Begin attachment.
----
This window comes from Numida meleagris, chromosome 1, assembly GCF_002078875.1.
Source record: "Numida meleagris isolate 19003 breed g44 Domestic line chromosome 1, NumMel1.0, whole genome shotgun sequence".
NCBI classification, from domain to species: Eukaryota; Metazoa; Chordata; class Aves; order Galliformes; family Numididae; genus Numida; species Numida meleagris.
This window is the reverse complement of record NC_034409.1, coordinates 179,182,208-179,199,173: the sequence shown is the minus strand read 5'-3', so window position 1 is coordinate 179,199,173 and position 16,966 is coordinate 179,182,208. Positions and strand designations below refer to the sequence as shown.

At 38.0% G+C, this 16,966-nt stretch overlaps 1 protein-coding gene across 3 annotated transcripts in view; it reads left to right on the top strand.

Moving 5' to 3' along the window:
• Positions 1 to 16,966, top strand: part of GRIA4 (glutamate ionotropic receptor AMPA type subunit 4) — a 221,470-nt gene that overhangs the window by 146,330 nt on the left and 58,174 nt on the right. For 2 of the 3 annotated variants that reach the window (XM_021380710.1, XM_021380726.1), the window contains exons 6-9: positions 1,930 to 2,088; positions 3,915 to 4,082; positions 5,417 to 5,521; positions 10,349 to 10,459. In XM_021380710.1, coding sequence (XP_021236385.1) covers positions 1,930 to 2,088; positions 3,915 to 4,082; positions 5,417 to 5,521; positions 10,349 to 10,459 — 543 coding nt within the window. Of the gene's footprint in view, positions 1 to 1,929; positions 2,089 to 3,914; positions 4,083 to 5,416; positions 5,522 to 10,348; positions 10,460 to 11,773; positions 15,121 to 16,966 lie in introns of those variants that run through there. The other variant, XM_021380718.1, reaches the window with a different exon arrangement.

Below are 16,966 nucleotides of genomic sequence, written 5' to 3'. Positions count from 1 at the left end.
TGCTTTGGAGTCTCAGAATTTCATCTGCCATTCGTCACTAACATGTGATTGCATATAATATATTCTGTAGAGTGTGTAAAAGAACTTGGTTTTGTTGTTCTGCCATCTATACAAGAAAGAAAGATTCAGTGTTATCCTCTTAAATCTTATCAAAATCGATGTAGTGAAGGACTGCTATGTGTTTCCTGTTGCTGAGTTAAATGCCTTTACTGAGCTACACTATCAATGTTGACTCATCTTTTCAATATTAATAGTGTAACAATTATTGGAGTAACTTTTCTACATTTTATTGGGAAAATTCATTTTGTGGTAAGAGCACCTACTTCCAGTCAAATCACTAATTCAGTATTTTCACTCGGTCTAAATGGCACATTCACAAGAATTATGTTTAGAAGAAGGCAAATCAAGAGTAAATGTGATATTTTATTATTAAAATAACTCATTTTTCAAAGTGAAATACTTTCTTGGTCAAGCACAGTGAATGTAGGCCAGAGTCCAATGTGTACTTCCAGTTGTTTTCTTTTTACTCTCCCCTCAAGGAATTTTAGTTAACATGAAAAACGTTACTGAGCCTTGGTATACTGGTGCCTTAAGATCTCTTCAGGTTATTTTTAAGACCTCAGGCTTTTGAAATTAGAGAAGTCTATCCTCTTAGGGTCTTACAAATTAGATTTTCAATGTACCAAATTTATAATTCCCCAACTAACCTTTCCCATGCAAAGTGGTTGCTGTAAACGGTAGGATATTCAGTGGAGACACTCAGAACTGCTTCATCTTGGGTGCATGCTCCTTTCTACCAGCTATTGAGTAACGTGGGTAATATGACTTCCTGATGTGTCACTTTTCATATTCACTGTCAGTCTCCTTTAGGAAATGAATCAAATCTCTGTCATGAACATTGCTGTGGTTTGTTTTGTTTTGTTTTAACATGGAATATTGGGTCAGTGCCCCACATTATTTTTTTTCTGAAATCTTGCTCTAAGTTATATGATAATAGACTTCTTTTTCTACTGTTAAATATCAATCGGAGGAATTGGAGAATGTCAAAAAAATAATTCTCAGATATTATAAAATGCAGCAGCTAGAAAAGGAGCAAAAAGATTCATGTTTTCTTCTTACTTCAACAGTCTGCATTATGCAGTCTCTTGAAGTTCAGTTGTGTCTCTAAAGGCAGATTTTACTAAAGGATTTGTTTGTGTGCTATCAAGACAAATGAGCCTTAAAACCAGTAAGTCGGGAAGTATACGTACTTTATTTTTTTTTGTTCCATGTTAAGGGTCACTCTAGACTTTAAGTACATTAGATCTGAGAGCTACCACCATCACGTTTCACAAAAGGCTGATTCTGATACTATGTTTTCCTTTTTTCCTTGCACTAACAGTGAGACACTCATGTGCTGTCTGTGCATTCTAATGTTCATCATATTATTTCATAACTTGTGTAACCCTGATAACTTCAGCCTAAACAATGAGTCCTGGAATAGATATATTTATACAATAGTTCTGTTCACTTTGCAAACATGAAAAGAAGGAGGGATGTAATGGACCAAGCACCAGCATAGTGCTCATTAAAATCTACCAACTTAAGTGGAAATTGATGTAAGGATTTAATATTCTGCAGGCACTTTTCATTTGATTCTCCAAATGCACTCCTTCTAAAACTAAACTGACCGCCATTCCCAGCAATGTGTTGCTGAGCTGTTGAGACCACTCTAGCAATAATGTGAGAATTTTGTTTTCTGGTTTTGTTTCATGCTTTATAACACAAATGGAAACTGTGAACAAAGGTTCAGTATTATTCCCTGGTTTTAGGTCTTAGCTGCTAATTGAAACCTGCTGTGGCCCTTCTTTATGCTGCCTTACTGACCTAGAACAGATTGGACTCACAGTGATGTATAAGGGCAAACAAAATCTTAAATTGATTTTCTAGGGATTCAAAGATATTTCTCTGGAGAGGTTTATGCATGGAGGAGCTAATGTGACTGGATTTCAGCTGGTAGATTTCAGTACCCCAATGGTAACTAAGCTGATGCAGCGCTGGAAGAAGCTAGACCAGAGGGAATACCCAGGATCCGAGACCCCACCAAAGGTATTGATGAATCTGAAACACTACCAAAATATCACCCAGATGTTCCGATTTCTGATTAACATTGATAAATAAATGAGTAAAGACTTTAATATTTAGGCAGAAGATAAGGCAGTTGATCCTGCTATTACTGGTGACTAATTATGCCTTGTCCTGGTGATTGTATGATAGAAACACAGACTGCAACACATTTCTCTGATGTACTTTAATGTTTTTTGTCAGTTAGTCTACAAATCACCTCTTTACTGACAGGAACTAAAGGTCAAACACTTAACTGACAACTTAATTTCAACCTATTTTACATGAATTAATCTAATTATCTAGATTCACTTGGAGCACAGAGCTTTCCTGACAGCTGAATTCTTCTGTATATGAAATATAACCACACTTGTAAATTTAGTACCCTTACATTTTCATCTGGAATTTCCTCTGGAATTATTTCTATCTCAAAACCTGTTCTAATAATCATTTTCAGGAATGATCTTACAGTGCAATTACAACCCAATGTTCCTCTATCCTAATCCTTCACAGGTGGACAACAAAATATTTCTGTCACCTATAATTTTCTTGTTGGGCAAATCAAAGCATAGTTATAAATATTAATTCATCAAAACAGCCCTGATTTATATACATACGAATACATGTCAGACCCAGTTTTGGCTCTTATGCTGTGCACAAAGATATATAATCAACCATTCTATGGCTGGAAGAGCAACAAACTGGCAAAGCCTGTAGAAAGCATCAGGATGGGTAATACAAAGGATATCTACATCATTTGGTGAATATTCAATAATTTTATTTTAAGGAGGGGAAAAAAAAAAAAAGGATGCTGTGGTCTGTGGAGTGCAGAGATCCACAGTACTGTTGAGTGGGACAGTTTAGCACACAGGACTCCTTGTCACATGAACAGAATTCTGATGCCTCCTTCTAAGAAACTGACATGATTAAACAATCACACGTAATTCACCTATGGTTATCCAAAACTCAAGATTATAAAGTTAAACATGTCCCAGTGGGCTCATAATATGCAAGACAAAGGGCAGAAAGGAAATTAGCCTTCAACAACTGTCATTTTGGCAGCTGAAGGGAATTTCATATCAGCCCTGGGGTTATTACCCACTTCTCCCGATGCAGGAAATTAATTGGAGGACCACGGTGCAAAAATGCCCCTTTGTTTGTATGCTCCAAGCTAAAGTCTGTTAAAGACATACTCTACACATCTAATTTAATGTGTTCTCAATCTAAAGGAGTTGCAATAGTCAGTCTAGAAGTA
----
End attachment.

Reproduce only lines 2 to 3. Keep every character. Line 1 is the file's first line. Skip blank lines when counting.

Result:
Source record: "Numida meleagris isolate 19003 breed g44 Domestic line chromosome 1, NumMel1.0, whole genome shotgun sequence".
NCBI classification, from domain to species: Eukaryota; Metazoa; Chordata; class Aves; order Galliformes; family Numididae; genus Numida; species Numida meleagris.